law degree from a valid law college, to become an enrolled advocate. Under the
Advocates Act 1961, only advocates enrolled in India are entitled to practice
the profession of law.
Advertising in Legal
There is a complete ban on
advertising for lawyers in India. It is against an advocate’s code of ethics to
solicit or advertise work and amounts to a misconduct on the part of the
advocate. Both direct and indirect advertising is prohibited. Advertising on
the internet is also prohibited.
Companies Act, 2013
The Indian Companies
Act 2013 replaced the Indian Companies Act, 1956. This is a landmark
legislation with far-reaching consequences on all companies incorporated
a) Class action suits for Shareholders: The Companies Act 2013 has
introduced new concept of class action suits with a view of making shareholders
and other stakeholders, more informed and knowledgeable about their rights. It
also provides for approvals from shareholders on various significant
transactions made by the company.
b) Women empowerment in the corporate sector: The Act stipulates
appointment of at least one-woman Director on the Board (for certain class of
c) Corporate Social Responsibility: It stipulates certain class of
Companies to spend a certain amount of money every year on
activities/initiatives reflecting Corporate ‘Social’ Responsibility.
d) National Company Law Tribunal: The Companies Act
2013 introduced The National Company Law Tribunal and the National Company
Law Appellate Tribunal to replace the Company Law Board and Board for
Industrial and Financial Reconstruction. They would reduce the burden on
regular courts while simultaneously providing specialized justice.
e) Fast Track Mergers: The Act proposes a fast track and simplified
procedure for mergers and amalgamations of certain class of companies such as
holding and subsidiary, and small companies after obtaining approval of the
f) Cross Border Mergers: The Companies Act 2013 permits cross
border mergers, both ways; a foreign company merging with an India Company and
vice versa but with prior permission of Reserve Bank of India.
g) Prohibition on forward dealings and insider trading: The Companies
Act 2013 prohibits directors and key managerial personnel from purchasing
call and put options of shares of the company, if such person is reasonably
expected to have access to price-sensitive information.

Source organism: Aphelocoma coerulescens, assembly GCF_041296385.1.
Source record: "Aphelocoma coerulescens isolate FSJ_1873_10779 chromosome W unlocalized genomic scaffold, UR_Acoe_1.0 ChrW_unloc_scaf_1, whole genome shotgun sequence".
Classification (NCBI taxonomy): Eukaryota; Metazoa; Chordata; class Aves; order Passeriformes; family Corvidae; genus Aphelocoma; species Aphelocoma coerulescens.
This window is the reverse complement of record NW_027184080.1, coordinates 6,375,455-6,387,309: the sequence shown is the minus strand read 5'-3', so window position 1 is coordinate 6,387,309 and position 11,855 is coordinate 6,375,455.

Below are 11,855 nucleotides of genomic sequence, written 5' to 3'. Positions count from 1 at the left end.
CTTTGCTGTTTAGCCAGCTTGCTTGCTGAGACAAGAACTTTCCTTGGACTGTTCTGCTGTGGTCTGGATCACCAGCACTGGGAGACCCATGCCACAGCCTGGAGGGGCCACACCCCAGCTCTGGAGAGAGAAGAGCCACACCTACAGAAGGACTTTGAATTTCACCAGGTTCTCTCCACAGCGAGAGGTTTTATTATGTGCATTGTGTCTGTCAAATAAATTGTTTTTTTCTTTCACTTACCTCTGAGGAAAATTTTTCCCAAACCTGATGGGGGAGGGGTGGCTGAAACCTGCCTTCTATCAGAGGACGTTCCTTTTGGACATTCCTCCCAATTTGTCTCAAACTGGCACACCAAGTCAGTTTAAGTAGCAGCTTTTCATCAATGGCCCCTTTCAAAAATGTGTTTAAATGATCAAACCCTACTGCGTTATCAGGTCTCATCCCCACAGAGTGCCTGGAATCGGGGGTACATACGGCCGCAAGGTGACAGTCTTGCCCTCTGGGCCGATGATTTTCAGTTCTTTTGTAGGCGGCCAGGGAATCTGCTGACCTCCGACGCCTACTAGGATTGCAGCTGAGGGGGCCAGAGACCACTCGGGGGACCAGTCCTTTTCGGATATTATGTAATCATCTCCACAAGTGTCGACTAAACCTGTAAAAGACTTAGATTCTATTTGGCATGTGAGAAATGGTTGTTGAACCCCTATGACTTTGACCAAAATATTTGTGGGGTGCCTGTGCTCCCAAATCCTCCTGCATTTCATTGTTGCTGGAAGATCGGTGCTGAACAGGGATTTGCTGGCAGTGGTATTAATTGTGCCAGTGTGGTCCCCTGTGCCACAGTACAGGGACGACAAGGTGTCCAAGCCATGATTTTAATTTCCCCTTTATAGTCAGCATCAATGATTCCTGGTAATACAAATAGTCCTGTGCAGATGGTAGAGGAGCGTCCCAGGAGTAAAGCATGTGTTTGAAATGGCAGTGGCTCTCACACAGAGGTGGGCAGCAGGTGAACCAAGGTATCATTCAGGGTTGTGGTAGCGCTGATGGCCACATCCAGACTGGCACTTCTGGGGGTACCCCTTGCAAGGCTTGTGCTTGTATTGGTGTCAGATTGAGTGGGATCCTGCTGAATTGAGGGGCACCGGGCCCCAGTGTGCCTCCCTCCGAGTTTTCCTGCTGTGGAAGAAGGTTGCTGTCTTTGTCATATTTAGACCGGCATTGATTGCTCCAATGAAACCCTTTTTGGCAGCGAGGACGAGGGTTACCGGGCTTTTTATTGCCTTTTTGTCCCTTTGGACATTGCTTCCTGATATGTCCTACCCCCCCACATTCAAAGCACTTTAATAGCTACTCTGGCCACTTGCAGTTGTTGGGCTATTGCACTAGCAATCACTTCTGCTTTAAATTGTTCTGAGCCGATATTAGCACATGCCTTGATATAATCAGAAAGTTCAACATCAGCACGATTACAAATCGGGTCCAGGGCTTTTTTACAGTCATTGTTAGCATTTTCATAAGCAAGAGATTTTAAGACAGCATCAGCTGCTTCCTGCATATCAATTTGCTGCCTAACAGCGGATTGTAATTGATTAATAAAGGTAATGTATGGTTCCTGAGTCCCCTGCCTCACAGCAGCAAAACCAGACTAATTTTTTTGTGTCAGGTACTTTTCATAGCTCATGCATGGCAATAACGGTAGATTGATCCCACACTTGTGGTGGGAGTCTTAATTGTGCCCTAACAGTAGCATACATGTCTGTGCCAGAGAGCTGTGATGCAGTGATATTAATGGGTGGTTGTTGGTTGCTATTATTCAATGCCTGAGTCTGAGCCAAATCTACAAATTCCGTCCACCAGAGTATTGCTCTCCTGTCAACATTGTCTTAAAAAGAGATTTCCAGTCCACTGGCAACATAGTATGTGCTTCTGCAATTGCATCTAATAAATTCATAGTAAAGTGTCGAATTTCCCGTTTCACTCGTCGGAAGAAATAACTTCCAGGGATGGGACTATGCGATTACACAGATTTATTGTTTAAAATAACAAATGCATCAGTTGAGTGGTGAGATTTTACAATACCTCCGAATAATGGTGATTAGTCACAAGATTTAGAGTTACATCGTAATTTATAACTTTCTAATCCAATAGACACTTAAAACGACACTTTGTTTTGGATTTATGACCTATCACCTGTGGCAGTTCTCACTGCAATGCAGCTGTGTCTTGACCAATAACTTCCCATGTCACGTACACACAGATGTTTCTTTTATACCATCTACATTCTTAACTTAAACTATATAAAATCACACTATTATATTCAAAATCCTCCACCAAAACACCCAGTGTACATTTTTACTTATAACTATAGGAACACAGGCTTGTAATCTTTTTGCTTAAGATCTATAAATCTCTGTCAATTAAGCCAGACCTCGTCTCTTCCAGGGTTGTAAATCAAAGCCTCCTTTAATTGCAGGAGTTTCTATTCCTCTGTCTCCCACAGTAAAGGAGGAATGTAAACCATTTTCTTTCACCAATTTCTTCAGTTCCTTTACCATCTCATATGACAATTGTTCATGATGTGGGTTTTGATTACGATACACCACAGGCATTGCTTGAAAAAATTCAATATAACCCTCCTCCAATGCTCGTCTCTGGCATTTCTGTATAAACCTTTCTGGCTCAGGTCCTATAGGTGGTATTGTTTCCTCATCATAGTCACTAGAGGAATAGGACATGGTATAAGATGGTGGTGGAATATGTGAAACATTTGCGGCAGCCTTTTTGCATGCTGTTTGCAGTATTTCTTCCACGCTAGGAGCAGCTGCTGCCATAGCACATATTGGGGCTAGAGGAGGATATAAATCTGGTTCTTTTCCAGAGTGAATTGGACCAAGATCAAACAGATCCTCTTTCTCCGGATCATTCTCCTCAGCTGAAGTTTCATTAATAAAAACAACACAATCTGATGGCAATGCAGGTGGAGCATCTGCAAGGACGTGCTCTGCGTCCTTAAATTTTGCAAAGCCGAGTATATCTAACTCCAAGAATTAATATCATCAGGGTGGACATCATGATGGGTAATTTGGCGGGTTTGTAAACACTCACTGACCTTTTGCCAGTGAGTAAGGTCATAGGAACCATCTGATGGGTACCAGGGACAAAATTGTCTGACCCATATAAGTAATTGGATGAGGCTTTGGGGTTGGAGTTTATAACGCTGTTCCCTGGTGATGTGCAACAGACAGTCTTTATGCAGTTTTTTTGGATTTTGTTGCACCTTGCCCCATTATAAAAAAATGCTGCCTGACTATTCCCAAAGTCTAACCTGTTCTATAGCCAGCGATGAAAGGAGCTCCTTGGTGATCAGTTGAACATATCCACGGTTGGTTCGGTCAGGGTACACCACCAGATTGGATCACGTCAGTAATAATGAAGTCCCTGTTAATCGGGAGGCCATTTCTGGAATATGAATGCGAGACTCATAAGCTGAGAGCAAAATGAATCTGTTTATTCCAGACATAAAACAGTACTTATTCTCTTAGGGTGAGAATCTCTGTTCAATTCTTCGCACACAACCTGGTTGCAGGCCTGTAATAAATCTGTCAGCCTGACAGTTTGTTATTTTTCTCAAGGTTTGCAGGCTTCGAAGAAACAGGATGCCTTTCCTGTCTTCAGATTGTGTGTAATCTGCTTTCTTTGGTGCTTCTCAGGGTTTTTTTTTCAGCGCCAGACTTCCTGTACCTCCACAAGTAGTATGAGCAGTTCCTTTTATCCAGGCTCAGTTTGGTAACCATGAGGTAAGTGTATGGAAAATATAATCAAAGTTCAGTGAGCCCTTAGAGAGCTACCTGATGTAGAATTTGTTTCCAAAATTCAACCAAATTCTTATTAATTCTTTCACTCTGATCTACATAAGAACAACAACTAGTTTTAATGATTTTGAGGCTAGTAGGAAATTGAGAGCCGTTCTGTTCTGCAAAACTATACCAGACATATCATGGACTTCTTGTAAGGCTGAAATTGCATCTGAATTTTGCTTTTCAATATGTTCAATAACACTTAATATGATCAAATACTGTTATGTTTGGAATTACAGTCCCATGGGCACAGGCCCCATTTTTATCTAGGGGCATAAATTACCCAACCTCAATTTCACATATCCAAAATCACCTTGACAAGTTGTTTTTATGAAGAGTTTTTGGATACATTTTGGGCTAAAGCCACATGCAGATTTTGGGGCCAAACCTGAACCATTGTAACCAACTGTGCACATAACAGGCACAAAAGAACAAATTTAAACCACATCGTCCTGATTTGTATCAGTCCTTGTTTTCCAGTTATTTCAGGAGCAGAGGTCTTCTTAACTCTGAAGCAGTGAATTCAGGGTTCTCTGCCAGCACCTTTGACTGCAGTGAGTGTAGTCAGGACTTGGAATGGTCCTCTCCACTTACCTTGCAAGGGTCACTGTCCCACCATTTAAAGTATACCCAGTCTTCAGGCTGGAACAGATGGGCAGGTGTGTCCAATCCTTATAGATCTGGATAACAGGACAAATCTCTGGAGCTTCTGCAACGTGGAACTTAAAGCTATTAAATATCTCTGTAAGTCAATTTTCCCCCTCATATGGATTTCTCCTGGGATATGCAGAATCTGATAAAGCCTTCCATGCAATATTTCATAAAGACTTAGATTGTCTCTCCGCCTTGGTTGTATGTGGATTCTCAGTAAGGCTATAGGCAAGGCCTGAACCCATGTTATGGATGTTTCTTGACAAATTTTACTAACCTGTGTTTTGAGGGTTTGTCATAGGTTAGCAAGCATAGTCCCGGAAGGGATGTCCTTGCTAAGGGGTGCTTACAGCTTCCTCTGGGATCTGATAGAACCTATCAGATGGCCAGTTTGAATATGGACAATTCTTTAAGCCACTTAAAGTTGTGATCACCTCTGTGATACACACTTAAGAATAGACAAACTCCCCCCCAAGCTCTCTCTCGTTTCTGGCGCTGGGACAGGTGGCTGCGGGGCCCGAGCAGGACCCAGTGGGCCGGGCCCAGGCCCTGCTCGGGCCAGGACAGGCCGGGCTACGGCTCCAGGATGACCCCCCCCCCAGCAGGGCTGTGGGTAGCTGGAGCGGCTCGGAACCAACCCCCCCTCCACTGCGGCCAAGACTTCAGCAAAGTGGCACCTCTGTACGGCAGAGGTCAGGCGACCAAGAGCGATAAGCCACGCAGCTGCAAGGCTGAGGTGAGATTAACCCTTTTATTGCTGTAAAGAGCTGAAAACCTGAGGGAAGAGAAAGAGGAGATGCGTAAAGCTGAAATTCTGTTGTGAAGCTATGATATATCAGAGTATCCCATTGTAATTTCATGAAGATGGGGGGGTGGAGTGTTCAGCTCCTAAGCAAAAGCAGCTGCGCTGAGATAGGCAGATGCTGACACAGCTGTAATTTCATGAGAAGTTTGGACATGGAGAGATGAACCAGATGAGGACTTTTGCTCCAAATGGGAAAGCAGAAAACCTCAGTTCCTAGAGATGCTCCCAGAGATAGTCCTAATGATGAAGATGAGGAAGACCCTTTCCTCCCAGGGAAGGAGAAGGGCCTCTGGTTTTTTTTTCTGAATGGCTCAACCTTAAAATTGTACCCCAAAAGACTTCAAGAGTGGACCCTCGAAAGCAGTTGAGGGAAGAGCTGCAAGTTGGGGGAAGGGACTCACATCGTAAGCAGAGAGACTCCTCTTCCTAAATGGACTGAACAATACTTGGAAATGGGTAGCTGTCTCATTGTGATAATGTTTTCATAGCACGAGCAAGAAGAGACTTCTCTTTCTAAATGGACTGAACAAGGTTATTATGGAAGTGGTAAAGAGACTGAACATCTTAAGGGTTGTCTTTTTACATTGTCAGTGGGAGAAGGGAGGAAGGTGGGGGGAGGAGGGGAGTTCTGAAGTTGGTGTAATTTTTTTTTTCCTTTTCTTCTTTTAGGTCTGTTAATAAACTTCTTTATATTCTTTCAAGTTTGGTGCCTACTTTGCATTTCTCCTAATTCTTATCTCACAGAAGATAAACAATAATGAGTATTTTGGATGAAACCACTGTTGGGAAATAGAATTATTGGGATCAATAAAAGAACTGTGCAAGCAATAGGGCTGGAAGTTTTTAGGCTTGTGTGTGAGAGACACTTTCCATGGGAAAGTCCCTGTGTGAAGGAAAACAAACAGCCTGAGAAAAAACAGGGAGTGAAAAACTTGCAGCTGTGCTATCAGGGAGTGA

h) Increase in number of Shareholders: The Companies Act 2013 increased
the number of maximum shareholders in a private company from 50 to 200.
i) One Person Company: The Act grants new form of private company,
that being one-person company. It may have only one director and one
shareholder. The Companies Act 1956 requires minimum two shareholders and
two directors in case of a private company.
j) Electronic Mode: The Companies Act, 2013 proposed
E-Governance for various company processes like maintenance and inspection of
documents in electronic form, option of keeping of books of accounts in
electronic form, financial statements to be placed on company’s website, etc.
Negotiable Instruments Act, 1881
This act governs
negotiable instruments. Promissory Notes, Bills of Exchange and Cheques are
called ‘negotiable instruments’.
Public Holidays (national
holidays) are declared under this Act.
Salient features of the
a) The dishonor of a cheque can be caused by an irregularity with the
cheque itself or insufficient funds in the drawer's account to meet payment of
b) When a cheque has been dishonored, prompt action must be taken by
the principal or the administrative officer to seek payment for the amount of
the dishonored cheque and any fees charged by the bank.
c) Proper accounting procedures must be followed to record the
dishonored cheque and the subsequent outcome of the recovery action taken.
d) Dishonour of cheques is punishable up to 1 year of imprisonment
and fine or both under Section 138 of this Act.
of Property Act, 1882
The Transfer of Property Act, 1882 regulates the transfer of
property in India. It contains specific provisions regarding what constitutes a
transfer and the conditions attached to it.
According to the Act, 'transfer of property' means an act by which
a person conveys/transfers the property from one person(s) to another
person(s). The person may include an individual, company or association or body
of individuals, and any kind of property may be transferred, including the
transfer of immovable property.
Property is broadly classified into the following categories:
(excluding standing timber, growing crops, and grass)